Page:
He opened on Broadway in Buck White and performed an excerpt on The Ed Sullivan Show in 1969. Though the production's run on Broadway was brief in New York's John Abbot Theatre (only 7 days), Ali would receive decent reviews.

 He also did a spoken word album in which he covered Ben E. King's Stand By me.

In 1971, he would lose a fight to Joe Frazier. Called "The Fight of The Century" the defeat never hindered Ali's drive. He would fight Frazier and defeat him two more times, one match known as "The Thrilla In Manila". He defeated Joe Frasier (1974) in the iconic "Rumble in The Jungle." He regained his title from Leon Spinks in 1978 and made history as the fist World Heavywight champion to the title 3 times. But 1980, Ali had come out of retirement to fight Larry Holmes. Sadly, his defeat to Holmes showed evidence of the last fight of his life with the beginning of Parkinson's Disease.

Still, a man of purpose and humanity, Ali saved a distraught veteran  ready to jump to his death in 1981 in Los Angeles, was saved by Ali. When Ali's PR manager asked police if Ali could be of help, he was told no. But the PR manager alerted Ali anyway and he was able to persuade the vet from jumping to his death.

November 1990, Ali met with Saddam Hussein  to negotiate for the release of Americans held hostage in Iraq and Kuwait. By December, Ali would accompany fifteen freed U.S. hostages out of Iraq.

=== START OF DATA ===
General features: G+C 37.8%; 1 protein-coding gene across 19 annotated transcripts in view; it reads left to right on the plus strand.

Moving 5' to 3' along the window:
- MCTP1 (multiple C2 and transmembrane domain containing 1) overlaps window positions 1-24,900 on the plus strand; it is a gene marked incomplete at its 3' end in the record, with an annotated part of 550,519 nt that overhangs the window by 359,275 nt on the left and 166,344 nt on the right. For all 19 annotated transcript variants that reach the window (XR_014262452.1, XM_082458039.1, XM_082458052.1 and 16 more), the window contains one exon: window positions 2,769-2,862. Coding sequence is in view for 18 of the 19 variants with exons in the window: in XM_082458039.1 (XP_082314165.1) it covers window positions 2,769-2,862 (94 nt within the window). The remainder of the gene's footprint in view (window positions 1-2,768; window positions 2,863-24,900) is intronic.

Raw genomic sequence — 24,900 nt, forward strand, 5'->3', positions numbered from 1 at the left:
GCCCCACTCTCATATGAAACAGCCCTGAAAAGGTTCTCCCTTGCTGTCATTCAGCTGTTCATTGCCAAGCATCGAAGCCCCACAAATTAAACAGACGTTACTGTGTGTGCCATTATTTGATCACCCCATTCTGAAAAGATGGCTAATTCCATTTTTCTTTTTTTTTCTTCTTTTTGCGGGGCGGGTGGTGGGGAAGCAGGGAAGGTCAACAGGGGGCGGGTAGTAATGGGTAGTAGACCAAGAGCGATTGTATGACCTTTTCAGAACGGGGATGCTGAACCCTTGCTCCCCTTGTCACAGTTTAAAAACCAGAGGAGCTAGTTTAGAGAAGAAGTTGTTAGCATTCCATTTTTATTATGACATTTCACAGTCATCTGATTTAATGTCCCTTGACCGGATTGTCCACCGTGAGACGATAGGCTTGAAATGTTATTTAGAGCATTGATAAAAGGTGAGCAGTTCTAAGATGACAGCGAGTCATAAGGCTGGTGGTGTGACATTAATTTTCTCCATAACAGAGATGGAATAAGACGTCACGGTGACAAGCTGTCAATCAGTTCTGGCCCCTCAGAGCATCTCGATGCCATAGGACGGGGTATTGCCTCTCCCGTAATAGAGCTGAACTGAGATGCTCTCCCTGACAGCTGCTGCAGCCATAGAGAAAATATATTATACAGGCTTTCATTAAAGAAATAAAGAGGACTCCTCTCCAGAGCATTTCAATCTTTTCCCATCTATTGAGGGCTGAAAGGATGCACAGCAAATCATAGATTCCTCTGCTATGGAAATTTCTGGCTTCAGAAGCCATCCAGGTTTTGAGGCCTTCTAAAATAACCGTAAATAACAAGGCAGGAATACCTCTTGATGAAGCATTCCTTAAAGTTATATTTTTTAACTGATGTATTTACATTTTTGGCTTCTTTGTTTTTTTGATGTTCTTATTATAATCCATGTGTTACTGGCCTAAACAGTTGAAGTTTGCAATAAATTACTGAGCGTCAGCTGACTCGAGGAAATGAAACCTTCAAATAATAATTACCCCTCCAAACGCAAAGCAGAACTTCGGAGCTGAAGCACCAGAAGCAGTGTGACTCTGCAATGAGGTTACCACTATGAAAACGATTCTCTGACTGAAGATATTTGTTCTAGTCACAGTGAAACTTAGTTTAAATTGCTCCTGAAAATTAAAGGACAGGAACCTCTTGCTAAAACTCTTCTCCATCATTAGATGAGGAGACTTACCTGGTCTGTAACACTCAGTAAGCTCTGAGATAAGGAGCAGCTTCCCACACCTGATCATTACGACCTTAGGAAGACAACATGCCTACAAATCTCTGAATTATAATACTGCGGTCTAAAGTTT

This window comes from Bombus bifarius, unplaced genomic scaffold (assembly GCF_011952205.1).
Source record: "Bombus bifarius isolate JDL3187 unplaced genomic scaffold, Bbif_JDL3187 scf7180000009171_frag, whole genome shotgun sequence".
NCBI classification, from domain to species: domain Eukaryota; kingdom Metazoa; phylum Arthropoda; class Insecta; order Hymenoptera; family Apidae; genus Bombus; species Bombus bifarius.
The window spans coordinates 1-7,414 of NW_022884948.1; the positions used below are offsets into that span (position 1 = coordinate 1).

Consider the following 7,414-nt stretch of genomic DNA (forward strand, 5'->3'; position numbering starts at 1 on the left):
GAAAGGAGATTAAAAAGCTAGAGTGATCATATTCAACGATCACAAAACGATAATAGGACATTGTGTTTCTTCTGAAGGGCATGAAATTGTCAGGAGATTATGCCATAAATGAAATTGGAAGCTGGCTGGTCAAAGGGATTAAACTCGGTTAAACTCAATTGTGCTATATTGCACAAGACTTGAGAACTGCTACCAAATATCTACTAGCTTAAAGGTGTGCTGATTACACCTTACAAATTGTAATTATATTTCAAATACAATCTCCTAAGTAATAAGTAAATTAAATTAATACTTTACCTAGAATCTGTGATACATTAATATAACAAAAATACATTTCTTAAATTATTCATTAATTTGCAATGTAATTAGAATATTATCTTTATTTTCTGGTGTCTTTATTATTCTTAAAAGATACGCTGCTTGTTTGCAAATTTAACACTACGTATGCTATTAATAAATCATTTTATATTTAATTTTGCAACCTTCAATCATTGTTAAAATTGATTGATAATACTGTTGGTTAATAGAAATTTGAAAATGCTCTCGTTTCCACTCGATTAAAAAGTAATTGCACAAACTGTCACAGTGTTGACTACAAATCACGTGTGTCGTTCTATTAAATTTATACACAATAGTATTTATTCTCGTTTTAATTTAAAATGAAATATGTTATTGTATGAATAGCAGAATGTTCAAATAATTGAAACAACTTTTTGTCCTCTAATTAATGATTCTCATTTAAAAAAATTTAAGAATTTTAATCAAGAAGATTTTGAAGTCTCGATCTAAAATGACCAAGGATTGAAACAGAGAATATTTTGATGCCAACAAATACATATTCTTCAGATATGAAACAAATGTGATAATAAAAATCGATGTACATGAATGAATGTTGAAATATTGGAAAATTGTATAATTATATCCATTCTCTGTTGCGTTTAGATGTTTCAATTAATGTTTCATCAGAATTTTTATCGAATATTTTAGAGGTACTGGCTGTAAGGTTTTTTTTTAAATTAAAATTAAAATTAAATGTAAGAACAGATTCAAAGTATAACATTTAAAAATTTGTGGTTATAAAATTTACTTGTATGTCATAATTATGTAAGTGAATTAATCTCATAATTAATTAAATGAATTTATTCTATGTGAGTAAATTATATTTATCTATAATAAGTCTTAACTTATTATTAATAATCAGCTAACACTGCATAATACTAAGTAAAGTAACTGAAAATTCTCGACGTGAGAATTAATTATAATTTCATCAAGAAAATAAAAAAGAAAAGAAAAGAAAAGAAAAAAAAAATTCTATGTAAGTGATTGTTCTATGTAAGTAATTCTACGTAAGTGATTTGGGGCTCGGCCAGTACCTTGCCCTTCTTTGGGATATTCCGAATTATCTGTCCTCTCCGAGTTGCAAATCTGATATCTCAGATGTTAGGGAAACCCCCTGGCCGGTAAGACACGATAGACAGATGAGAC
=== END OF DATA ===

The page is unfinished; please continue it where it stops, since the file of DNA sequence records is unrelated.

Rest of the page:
Ali was the first boxer to grace a box of Wheaties in 1999.

On his visit to Ireland back in 1972, he was not aware of his Irish roots. His great-grandfather, Abe O'Grady, a white Irishman who immigrated to the US in 1862  married a freed slave, (the daughter of Lewis and Mandy Walker of Todd County, Kentucky)  shortly after the civil war. The son of this union, John Lewis O'Grady  was Ali's maternal grandfather. Ali's mother was born in 1917.  In 2009, Ali would return to his great grandfather's ancestral home of Ennis Ireland and meet members of the O'Grady clan.

The 2009 return to his mother's roots in Ireland.


Billy Crystal gave a moving and heartfelt eulogy.
Here's a toast to a most remarkable human being. A most remarkable legend. Never to be forgotten. Father, grandfather, husband, brother, hero. Muhammad Ali created such a walk down memory lane for so many of us. We saw the irony of his life and his steadfast determination as he moved forward, an true undefeated champion and here.  He talked the talk and walked the walk. What an incredible life story, a real legacy among legacies. He was a treasure to the real school. We were fortunate enough to grow up with such a hero. 


Video memories


Thanks for sharing the journey...

Thursday, April 28, 2016


"Freedom is a beautiful thing."-Prince